Public perceptions of bacterial whole-genome sequencing for tuberculosis

Anna Davies, Stephen Scott, Shirlene Badger, M. Estée Török*, Sharon Peacock

*Corresponding author for this work

    Research output: Contribution to journalComment/debate

    4 Citations (Scopus)


    The ability to sequence a bacterial genome in less than 1 day represents a step change for clinical microbiology. Genomic data can be used to investigate suspected outbreaks and rapidly to identify multidrug-resistant organisms. We held an open public debate to explore public understanding and perceptions of bacterial whole-genome sequencing (WGS), which we describe here.

    Original languageEnglish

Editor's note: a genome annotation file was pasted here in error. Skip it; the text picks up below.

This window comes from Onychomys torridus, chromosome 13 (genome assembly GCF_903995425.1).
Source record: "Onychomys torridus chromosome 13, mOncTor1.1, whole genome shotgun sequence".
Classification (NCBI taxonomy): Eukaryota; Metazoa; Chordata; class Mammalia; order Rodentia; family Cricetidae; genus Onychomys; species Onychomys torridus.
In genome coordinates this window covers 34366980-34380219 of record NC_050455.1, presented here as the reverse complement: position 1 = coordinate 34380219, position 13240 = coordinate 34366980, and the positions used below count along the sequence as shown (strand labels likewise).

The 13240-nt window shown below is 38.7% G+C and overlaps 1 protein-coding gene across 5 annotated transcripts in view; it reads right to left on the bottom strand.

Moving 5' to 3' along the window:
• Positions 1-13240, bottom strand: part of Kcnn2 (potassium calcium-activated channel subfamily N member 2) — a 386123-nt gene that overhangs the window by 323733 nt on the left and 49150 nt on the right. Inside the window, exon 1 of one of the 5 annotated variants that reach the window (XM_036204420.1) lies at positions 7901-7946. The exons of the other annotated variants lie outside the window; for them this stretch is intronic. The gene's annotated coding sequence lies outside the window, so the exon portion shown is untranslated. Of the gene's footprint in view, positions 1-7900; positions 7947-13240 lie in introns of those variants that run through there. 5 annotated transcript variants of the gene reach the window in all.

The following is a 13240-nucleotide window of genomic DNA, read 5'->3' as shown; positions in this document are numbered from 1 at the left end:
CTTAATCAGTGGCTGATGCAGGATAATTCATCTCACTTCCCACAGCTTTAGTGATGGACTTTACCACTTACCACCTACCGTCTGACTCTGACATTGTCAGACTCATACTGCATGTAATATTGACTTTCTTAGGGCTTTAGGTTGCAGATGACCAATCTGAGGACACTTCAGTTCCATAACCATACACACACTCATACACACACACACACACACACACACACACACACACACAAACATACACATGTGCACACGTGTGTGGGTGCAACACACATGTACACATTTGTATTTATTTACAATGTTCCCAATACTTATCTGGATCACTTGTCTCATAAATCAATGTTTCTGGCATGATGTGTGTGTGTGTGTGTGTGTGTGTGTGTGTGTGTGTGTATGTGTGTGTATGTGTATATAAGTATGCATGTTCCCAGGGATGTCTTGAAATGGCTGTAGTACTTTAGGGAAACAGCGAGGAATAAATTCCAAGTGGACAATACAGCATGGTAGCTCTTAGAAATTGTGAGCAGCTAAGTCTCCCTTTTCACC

Pages (from-to)58-60
    Number of pages3
    JournalTrends in Genetics
    Issue number2
    Publication statusPublished - 1 Feb 2015

    Bibliographical note

    Funding Information:
    This work was supported by a grant from the Department of Health, the Wellcome Trust, and the Health Innovation Challenge Fund (HICF-T5-342 and WT098600) and Public Health England (to S.J.P.) and through funding from the NIHR Cambridge Biomedical Research Centre. M.E.T. is a Clinician Scientist Fellow, supported by the Academy of Medical Sciences and the Health Foundation.

    Publisher Copyright:
    © 2014 Elsevier Ltd.


    • Bacteria
    • Public perception
    • Tuberculosis
    • Whole-genome sequencing


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